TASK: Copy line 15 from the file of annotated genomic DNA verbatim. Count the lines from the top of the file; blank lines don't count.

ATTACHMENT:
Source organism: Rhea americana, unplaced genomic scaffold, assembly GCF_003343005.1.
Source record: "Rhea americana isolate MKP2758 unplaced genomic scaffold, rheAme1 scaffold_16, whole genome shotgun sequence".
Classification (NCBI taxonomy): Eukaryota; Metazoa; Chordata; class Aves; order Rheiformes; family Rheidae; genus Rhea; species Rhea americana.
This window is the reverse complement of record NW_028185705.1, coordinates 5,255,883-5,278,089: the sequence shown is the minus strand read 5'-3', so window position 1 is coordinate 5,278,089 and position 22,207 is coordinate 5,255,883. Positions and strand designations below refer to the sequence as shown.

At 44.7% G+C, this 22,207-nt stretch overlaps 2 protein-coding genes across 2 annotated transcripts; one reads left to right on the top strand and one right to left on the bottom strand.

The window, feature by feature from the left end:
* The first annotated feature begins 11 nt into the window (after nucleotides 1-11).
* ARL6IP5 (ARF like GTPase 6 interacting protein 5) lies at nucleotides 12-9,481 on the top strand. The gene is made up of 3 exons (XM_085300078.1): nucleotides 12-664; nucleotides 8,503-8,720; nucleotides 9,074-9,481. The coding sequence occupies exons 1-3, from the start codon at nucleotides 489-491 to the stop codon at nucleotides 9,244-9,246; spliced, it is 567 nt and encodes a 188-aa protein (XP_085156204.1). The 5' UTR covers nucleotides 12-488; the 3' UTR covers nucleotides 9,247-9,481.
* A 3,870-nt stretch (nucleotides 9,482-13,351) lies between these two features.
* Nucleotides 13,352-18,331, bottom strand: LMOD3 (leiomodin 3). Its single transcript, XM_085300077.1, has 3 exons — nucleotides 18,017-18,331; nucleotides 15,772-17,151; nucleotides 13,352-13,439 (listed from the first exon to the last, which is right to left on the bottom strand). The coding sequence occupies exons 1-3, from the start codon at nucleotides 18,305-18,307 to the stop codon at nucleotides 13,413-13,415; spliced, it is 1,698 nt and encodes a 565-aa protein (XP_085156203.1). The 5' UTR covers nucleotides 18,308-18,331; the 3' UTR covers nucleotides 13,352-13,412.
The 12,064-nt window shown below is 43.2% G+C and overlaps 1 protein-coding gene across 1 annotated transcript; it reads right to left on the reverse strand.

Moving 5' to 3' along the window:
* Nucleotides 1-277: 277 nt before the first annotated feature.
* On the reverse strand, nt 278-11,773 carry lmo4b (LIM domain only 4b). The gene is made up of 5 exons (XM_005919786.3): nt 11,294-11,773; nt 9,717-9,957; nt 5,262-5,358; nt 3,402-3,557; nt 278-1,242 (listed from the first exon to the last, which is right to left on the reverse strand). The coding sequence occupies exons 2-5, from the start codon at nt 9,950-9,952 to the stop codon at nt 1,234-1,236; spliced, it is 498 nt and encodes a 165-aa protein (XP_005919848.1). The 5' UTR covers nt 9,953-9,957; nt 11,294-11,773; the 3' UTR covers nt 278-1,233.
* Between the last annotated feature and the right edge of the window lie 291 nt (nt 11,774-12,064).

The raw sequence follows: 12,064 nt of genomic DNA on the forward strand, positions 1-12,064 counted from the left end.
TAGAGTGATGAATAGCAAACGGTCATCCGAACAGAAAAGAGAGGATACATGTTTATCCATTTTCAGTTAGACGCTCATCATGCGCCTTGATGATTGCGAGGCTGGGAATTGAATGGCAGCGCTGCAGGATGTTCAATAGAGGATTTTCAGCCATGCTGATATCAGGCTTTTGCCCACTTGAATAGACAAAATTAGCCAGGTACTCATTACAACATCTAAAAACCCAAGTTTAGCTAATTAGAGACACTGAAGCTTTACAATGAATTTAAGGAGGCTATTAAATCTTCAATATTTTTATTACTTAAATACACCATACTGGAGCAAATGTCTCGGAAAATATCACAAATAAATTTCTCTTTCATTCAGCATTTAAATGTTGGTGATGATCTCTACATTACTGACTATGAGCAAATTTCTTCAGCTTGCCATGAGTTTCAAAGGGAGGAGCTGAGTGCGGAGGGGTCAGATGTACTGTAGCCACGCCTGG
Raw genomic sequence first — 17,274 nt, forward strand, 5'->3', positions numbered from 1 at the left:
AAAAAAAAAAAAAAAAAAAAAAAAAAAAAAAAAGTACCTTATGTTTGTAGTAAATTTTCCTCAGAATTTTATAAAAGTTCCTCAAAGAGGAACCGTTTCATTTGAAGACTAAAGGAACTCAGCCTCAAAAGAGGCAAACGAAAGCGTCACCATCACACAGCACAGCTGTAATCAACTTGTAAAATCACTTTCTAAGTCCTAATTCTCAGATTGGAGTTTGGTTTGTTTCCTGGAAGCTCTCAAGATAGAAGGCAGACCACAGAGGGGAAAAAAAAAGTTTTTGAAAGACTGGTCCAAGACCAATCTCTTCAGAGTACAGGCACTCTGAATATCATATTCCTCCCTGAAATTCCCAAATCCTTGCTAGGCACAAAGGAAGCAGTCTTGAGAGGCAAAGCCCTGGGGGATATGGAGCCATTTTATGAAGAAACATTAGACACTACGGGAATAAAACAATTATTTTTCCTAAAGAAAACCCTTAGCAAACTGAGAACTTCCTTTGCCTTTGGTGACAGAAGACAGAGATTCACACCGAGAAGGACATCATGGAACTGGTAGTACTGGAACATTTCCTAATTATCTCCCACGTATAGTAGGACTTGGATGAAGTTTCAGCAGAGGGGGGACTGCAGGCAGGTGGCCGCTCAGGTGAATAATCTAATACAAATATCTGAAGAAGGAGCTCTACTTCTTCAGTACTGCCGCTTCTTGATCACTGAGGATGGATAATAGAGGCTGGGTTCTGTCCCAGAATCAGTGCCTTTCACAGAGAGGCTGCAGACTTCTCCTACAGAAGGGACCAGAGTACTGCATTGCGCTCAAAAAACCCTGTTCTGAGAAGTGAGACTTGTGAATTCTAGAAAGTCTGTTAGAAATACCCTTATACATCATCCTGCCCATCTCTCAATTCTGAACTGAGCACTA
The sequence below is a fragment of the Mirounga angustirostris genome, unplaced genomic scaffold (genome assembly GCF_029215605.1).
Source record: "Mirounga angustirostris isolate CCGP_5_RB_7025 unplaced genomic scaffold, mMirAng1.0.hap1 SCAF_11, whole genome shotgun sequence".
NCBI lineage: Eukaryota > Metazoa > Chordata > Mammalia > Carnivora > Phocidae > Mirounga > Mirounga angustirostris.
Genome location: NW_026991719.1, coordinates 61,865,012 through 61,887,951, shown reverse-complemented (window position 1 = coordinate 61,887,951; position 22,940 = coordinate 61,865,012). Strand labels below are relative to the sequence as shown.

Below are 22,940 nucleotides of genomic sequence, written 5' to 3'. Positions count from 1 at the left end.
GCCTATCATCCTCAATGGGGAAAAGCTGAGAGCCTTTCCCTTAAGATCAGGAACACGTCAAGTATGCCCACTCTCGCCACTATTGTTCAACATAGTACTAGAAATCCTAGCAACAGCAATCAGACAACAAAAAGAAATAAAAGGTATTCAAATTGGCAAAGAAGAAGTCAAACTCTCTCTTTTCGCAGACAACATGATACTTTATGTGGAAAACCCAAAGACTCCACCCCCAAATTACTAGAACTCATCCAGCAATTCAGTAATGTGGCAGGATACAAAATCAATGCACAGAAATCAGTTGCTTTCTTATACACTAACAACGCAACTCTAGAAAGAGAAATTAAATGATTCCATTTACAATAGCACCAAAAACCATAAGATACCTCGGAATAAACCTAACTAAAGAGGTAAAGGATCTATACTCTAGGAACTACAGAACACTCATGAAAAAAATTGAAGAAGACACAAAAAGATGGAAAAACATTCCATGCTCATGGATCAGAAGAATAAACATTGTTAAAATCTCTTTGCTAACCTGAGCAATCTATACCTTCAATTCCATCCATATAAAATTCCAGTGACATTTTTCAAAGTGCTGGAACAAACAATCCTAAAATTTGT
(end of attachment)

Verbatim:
* Between the last annotated feature and the right edge of the window lie 291 nt (nt 11,774-12,064).